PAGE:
A few months ago I was asked by a food website, I think it was Foodbuzz.com, to answer a few questions. One of the questions was to provide a quote that would reflect how I feel about food. I thought a lot about it, and I had a few ideas. I liked the one by Virginia Woolf, “One cannot think well, love well, sleep well, if one has not dined well.” That was a good one. Then I thought of Brillat Savarin’s timeless words: “Tell me what you eat, and I will tell you who you are.” That would work, too, but then I really had one on my mind that I felt more accurately reflected my true life-long philosophy on food. And so I emailed the following answer: “Never eat more than you can lift”- Miss Piggy. What can I say, for better or worse, the epitome of my attitude toward food was memorialized by a Muppet.
So I was tickled to open the menu at 10 Downing, the buzzing American bistro that opened a few months ago after a world of heartbreaking delays, and find that very quote printed across the center of the menu, dividing appetizers like braised beets with ruby red grapefruit and Bayley Hazen blue cheese ($11) from entrees like duck breast with pickled cherries, Tokyo turnips and shallot marmalade ($27). I knew I was in a place that spoke my language.
10 Downing comes to us from a team of three old industry pals—Vincent Seufert (5 Ninth, Rhone), Stephane Dorian (Waterloo and Le Zoo) and Joel Michel (5 Ninth)—who know their way around a hot concept or two. With 10 Downing their aim was to create a stylish and lively neighborhood spot showcasing local ingredients in the same vein as the fabled West Coast favorite, Zuni Café. Along with Meyer Davis, the partners designed the hay-colored space with walls of tall glass French doors (that will open up to a wide sidewalk café as the weather turns warmer), soft glove leather banquettes, and glossy hard wood floors.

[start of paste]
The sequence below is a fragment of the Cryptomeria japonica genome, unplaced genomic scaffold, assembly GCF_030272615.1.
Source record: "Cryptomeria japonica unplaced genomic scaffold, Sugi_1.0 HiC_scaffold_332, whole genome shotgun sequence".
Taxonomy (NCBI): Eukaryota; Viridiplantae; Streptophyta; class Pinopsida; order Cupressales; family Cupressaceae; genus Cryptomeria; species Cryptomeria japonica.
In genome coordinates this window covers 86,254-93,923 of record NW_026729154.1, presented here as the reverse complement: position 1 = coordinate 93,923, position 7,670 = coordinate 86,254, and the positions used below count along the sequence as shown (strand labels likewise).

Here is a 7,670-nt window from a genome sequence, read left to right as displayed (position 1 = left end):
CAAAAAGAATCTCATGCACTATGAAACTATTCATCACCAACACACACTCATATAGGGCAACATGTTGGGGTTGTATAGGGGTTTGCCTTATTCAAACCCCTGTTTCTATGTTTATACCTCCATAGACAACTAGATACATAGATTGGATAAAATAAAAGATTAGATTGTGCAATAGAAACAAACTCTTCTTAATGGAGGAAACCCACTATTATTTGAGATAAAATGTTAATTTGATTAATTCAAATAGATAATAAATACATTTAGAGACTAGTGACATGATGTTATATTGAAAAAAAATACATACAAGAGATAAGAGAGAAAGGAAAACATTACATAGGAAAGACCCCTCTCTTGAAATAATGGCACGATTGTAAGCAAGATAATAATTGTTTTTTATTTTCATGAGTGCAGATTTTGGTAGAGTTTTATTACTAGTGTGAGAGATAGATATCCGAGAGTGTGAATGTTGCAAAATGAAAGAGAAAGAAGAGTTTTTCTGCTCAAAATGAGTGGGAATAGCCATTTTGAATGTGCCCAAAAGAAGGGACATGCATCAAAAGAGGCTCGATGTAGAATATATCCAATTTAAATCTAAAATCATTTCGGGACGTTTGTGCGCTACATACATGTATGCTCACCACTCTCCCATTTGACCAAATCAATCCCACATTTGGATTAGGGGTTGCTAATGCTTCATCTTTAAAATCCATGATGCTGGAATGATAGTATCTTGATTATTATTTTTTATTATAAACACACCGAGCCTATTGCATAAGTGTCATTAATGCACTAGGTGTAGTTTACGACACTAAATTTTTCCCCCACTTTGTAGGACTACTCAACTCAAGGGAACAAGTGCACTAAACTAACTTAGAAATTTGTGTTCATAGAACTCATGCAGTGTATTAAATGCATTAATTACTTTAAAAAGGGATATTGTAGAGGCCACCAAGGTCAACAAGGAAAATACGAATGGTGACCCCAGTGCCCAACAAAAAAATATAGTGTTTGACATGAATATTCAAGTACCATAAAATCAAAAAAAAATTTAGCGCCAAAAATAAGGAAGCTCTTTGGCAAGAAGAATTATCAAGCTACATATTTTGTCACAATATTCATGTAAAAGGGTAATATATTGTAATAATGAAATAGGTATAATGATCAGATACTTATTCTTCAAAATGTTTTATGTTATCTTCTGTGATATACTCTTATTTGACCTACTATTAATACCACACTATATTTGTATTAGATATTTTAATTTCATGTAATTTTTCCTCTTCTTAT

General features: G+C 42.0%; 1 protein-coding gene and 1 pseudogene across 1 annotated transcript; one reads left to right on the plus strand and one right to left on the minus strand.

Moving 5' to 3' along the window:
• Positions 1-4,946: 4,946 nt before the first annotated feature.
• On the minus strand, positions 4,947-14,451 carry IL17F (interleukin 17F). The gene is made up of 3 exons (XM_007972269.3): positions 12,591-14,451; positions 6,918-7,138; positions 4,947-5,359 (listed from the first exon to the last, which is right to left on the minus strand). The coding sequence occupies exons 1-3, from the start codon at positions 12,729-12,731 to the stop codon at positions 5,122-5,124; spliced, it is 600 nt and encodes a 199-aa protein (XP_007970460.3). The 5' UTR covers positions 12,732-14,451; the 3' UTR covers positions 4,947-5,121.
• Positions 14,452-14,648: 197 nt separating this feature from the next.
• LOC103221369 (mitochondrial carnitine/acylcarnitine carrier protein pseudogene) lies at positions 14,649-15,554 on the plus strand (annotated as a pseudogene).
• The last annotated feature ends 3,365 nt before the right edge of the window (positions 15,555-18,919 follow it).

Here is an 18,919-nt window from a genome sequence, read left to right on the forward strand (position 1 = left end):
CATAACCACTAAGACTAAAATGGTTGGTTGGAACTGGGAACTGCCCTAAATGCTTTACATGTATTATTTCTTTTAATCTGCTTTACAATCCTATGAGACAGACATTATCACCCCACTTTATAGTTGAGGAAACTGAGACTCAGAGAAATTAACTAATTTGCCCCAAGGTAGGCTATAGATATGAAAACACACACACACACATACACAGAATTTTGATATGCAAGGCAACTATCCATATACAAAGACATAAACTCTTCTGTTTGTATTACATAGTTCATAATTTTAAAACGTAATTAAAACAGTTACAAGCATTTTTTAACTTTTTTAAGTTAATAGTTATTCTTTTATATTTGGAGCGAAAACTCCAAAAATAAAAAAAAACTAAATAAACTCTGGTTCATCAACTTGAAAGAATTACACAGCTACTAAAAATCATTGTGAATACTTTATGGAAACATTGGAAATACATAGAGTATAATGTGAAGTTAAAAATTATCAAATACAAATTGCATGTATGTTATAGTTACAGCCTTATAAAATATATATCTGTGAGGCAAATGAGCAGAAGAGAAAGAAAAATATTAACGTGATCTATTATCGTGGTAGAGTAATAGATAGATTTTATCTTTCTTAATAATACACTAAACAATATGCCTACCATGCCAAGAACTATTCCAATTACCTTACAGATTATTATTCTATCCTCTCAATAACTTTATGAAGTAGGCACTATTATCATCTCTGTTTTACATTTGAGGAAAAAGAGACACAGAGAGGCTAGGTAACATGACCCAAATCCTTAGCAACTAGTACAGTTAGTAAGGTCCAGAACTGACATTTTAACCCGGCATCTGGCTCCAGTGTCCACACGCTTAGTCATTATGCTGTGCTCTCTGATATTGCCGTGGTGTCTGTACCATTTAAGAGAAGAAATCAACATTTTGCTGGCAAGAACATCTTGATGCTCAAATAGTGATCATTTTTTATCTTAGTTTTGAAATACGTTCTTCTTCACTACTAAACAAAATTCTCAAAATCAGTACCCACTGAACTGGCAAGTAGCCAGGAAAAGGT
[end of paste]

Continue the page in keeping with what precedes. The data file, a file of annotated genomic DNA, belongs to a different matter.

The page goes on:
At the bar, a smooth slab of grey veined marble, you’ll find a reasonably priced selection of wines (try the Bonny Doone Syrah for $40), and an artisan beers selected by Garrett Oliver of Brooklyn Brewery like Smuttynose, Victory Pils, and Allagash White. Those with more of an interest in art than food will relish the chance to take in the works hanging on the walls: a rotating collection, which is curated by Joel’s friend Tracy Williams (of the Tracy Williams Gallery).
While Zuni Café was the inspiration, chef Judy Rogers is not in the kitchen. But there’s a muse-like relation working the stoves—Jason Neroni (Tasting Room, 71 Clinton) who developed the menu with Katy Sparks. Together they’ve drawn on a flurry of Mediterranean flavors to create something terrific—the food at 10 Downing is approachable, invigoratingly seasoned, and at many points, fantastic.
On my first visit a few months back, I enlisted about a half dozen friends and we ate our way happily through most of the menu. The aforementioned beet salad with blue cheese, a relative snoozer in theory, was smashing thanks to the beautifully roasted beets, the quality of the cheese (ripe and pungent) and the addition of juicy tart supremes of grapefruit that woke that salad up and made it sing. A first course “salad” of marinated roasted brussels sprouts was topped with a lovely soft poached egg that ran its bleeding yellow heart over the sprouts, picking up hints of the anchovy vinaigrette, thin shavings of nutty Parmesan, and warm toasty bread crumbs (nice texture) along the way. It’s the greatest Brussels sprout preparation in the city at the moment. Please go have it if you haven’t already.